DSO show to feature piano solo by Cory Chang '13

by Laura Sim | 2/27/13 11:00pm

by Gavin Huang and Gavin Huang / The Dartmouth

The concert will feature two major works of music: Prokofiev's third piano concerto and seventh symphony by Beethoven. Featuring a solo by pianist Cory Chang '13, it will not only highlight the DSO's talents as an orchestra, but showcase the formidable musical skills of Chang, orchestra manager and violinist Damaris Altomerianos '13 said.

"With every concert, the orchestra tries to learn and grow," Altomerianos said. "We really enjoy learning the new music and playing together."

Altomerianos said the orchestra will work to both support and highlight Chang's performance.

"The music is really beautiful and distinctive in a lot of ways, so the orchestra is aiming to show that," she said.

Altomerianos and fellow orchestra manager Amy Bray '13 said the decision to cast Chang for the solo was difficult because the orchestra is home to several solo musicians.

"Across the board, I think everyone knows that the '13s are a musically phenomenal class," Bray said. "Like with a capella groups, the Glee Club and everything like that, you really see this big, talented class and there was so much talent to choose from when deciding on just one soloist. The DSO is definitely no exception to this rule."

Chang's appearance marks the last of five student soloist performances in DSO concerts this year.

The solo will serve as a final culmination of Chang's musical experience at the College. A chemistry and music major, Chang said he enjoys playing for an array of occasions with a variety of musicians. During his time at the College, Chang found a strong source of support in the student music community.

"Apart from taking theory and history classes in the music department as a major, I've taken every opportunity to make music with other students, whether it may be through orchestral groups, chamber music, accompanying soloists or classes, teaching piano lessons or even spontaneous improvisatory jam sessions during the wee hours of the morning," Chang said. "We're all very supportive of each other, and oftentimes if we see a friend through the window of a practice room, we'll walk in to chat or even sit and listen for a while."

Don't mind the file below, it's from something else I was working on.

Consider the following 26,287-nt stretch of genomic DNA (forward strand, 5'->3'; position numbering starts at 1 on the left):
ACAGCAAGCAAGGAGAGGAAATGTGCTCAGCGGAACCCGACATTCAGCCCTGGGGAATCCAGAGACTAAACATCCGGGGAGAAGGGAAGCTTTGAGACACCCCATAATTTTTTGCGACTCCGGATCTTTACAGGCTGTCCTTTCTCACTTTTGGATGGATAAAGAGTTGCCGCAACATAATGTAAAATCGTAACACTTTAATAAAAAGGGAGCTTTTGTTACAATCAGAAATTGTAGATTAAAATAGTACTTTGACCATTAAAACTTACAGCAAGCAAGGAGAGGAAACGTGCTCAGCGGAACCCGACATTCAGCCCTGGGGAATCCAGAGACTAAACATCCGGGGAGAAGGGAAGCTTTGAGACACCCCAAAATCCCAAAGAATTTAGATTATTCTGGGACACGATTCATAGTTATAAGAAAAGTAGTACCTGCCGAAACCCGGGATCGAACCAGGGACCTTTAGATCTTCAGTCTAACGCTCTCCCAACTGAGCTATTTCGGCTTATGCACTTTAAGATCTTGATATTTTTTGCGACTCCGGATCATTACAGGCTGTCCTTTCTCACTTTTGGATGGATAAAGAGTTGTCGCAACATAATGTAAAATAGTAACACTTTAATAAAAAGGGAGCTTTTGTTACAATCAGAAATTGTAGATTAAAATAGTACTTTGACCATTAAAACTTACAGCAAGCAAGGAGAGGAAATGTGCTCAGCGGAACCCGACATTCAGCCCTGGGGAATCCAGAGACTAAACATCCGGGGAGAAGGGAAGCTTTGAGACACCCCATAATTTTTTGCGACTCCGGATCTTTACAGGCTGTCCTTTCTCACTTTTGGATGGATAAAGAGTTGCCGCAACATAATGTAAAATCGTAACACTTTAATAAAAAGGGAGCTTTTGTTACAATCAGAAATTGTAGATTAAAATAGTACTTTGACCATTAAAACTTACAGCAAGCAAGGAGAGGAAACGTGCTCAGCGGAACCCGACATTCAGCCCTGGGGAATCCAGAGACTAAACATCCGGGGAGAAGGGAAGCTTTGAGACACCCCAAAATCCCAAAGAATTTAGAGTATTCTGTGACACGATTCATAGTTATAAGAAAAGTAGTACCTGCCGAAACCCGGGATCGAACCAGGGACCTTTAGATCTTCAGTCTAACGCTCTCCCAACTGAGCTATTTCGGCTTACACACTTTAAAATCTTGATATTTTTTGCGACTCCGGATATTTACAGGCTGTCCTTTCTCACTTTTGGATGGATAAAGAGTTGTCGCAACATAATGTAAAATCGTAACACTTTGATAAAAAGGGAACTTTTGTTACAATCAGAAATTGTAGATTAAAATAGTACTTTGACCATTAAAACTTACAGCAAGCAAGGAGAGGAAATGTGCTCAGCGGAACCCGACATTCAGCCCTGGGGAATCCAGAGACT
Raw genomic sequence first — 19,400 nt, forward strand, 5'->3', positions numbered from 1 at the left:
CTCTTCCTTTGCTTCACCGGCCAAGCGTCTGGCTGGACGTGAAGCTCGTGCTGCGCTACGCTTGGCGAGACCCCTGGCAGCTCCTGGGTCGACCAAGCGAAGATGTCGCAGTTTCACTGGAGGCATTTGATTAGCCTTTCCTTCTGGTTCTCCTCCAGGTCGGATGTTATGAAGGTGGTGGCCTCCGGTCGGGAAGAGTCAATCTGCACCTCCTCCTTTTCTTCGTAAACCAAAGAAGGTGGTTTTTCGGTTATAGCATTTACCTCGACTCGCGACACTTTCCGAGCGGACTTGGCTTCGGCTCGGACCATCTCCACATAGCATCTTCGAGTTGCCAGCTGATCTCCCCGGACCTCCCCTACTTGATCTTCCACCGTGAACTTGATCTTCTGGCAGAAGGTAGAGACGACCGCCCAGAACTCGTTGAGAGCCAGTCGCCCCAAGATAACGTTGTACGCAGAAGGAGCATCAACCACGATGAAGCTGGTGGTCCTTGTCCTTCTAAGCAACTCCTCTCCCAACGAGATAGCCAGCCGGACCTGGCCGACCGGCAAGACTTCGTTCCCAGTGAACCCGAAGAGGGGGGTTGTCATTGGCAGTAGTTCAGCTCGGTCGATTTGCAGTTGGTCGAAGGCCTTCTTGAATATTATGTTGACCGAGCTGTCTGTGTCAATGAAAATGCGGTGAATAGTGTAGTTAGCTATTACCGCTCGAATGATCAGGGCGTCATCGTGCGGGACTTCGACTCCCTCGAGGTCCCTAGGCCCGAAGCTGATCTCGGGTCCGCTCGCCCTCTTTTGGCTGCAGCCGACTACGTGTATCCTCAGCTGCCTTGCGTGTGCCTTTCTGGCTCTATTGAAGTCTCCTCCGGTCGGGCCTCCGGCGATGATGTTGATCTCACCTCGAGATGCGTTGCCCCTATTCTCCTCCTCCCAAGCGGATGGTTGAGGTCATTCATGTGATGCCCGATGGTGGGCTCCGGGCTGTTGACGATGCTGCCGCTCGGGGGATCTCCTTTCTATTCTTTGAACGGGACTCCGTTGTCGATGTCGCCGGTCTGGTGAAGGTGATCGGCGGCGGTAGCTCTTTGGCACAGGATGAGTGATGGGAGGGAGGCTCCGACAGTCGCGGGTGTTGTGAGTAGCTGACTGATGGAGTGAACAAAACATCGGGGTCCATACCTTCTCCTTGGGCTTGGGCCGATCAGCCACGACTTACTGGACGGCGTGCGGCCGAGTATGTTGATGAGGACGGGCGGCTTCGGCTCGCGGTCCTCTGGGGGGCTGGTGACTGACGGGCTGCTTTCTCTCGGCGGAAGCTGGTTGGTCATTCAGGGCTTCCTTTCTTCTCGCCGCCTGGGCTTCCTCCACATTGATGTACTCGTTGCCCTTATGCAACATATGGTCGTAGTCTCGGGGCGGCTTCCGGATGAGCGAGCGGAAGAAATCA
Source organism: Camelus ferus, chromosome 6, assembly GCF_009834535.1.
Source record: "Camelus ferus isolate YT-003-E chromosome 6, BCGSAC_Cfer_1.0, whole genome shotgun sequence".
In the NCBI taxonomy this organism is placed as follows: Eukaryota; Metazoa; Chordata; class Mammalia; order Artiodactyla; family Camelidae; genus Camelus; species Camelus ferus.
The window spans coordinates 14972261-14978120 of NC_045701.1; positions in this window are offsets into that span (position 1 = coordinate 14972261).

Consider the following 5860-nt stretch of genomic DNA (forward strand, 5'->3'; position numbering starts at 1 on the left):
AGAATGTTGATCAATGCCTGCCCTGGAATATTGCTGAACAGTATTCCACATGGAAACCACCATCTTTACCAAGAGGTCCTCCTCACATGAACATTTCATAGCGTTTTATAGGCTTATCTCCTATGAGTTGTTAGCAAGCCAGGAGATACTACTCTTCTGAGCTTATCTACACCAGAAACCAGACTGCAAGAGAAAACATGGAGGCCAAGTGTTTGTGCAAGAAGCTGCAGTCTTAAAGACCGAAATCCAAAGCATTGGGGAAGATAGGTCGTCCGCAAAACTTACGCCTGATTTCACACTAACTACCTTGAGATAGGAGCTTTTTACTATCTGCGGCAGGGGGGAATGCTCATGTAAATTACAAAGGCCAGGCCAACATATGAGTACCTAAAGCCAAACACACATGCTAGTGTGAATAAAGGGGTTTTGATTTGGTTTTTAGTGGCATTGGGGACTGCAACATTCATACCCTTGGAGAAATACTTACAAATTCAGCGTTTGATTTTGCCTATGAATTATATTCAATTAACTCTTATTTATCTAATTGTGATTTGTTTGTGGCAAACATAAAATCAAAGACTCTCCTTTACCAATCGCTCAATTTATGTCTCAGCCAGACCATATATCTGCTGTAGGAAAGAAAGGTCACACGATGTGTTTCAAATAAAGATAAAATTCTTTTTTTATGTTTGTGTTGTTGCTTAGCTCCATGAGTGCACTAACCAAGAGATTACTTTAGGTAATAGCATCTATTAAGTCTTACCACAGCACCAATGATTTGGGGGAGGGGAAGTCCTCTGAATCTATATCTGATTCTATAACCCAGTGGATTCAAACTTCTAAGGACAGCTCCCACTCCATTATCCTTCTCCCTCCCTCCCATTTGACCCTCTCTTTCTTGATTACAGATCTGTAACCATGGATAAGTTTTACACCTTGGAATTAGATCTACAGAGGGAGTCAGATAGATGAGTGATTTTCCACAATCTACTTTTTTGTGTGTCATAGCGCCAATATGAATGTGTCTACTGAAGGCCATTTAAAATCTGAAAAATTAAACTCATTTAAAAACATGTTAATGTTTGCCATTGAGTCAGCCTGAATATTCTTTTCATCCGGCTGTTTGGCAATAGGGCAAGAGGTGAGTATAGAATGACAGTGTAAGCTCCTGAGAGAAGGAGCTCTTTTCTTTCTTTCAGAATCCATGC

The upcoming performance will provide Chang the rare opportunity to perform outside of his typical roles as a violinist and pianist for the orchestra.

"It goes without saying, but performing a piano concerto with a full symphony orchestra is an incredibly sublime experience, one that I'll almost certainly not be able to have for the rest of my life," Chang said.

For Bray, the DSO's winter concert showcases a genre of music that most students do not usually consider easy to comprehend. However, Bray and her fellow musicians have ensured that their upcoming performance will reach a wider audience, not just those who are experts in classical music.

"I think people should come out and watch because it showcases student talent really obviously," Bray said. "Cory is going to give a phenomenal performance. Also, for this concert especially, it is very accessible music. Sometimes, people get intimidated by classical music, thinking that they're not going to understand it, they'll fall asleep or maybe it'll go over their heads."

Bray said the orchestra's selections will engage audience members because of their fast-paced liveliness.

"Beethoven is so easy to listen to and get excited about because it's quick-moving, and Cory's performance is going to be great," she said. "It's going to be easy to get into the music, maybe more so than other performances we've had."

The DSO will perform in Spaulding Auditorium on Saturday at 8 p.m.